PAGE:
Many factors, such as your body mass index (BMI), specific health condition(s) you have, medications you take, your health history, and the form of CBD you plan to use can influence how much CBD you may need to treat your symptoms. Although CBD is different than medical marijuana — which contains CBD as well as THC, an intoxicating ingredient — a doctor who’s well-versed in cannabis (marijuana) is probably the best person to help you help you sort it out.
When it comes to CBD in topical form (creams, lotions, and salves), you’ll probably see the total amount of CBD in the container listed on the label. You’ll then have to divide that total by the number of millimeters in the package to determine how much is in each milliliter. For example, if you have a 50 ml jar of salve that contains 200 mg of CBD, there’s 4 mg per ml. You should then use a metric measuring spoon to scoop out 7.5 ml to get a 30 mg dose of CBD.
2. Do some math
No two patients respond to CBD in the same way. You and your doctor will probably need to adjust the dose either up or down until you hit the right balance of benefits without side effects. “A lot of it depends on your biochemistry and the way your liver breaks down these chemicals. There’s a wide variety of factors that come into play,” says Dr. Patel.
Let’s say you and your doctor settle on a dose of 30 mg of CBD per day. Now what? The answer depends on which form of CBD you take.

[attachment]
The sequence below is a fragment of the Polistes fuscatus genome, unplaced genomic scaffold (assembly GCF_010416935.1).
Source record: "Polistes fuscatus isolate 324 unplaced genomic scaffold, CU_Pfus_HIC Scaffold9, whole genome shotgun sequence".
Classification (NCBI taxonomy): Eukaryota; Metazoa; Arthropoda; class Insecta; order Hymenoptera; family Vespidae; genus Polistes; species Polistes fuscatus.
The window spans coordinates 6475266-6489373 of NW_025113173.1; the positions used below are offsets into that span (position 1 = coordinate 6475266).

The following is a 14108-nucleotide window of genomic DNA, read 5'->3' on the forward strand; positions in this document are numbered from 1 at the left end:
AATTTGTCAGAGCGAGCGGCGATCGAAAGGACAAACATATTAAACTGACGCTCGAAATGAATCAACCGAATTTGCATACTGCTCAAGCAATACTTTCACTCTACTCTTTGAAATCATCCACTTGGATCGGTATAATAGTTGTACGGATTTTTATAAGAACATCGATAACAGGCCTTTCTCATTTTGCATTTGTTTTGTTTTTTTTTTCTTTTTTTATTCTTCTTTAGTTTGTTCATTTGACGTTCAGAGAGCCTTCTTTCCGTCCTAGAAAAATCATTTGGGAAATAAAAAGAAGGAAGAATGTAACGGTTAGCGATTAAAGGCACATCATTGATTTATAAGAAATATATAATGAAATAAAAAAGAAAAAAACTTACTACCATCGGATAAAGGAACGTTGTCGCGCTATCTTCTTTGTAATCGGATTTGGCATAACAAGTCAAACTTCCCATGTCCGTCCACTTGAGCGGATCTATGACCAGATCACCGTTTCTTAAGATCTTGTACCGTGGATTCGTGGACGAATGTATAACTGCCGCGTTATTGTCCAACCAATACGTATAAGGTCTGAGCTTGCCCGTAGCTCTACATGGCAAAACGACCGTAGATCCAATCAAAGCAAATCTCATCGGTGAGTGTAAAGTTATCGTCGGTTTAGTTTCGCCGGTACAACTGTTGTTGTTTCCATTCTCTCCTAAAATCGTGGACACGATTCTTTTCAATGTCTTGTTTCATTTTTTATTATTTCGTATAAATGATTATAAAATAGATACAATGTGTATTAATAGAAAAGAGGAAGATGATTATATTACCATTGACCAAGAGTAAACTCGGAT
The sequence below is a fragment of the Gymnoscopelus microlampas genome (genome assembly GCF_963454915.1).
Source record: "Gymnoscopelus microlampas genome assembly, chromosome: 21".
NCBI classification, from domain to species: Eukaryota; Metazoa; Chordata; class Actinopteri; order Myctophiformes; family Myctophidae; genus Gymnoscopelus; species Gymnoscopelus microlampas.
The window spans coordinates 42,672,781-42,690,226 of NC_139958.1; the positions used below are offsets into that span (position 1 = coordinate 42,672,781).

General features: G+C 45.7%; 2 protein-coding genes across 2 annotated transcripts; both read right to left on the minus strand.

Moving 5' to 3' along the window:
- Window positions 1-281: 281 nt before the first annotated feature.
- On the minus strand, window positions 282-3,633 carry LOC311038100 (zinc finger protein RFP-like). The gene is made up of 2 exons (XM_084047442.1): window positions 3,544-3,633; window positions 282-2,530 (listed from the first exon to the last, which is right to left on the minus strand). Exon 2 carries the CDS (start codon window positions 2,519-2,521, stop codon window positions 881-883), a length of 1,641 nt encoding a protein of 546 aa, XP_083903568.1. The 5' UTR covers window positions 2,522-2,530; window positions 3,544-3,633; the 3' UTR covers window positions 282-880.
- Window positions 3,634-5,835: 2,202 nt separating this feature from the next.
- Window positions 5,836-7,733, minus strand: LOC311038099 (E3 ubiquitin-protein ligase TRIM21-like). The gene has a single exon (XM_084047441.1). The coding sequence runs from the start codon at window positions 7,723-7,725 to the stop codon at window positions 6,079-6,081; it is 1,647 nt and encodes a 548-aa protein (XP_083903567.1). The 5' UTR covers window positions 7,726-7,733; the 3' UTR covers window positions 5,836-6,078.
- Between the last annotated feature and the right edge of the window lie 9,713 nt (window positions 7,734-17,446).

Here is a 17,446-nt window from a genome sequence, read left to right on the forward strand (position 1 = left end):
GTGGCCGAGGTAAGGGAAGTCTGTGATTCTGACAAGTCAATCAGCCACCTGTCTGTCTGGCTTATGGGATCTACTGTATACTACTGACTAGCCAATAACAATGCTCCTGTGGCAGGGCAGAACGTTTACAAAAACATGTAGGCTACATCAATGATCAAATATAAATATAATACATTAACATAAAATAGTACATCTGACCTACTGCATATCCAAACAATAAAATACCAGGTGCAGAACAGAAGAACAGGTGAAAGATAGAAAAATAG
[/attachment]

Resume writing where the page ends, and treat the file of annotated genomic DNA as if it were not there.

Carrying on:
3. Expect some trial and error
Take a look at the label on any over-the-counter pain reliever and you can easily figure out how much you’re supposed to take for your symptoms. Finding the right dose of cannabidiol (CBD) for pain relief, however, isn’t that simple.
Unless your doctor recommends a specific dose, start by taking 10 to 20 mg a day. Take this for a week to ensure that it is well-tolerated and that you don’t experience any unwanted effects or an allergic reaction.
Some of the most common side effects that people experience when taking CBD include:
It is important to remember that you should always talk to your doctor before using CBD if you have symptoms of a serious mental or physical health condition. CBD could potentially worsen symptoms or interact with other medications you are taking.
Is It Possible to Take Too Much?
It is important to remember that these benefits have not yet been conclusively proven. More research is needed to determine the role that CBD might play in the treatment of different disorders and health conditions.
Kendra Cherry, MS, is an author and educational consultant focused on helping students learn about psychology.
Topical applications may produce localized effects, but they are unlike to have any mental health benefits.
If you are targeting specific symptoms of a condition, taking an oil, capsule, or gummy might be a better way to obtain a higher, more concentrated dose.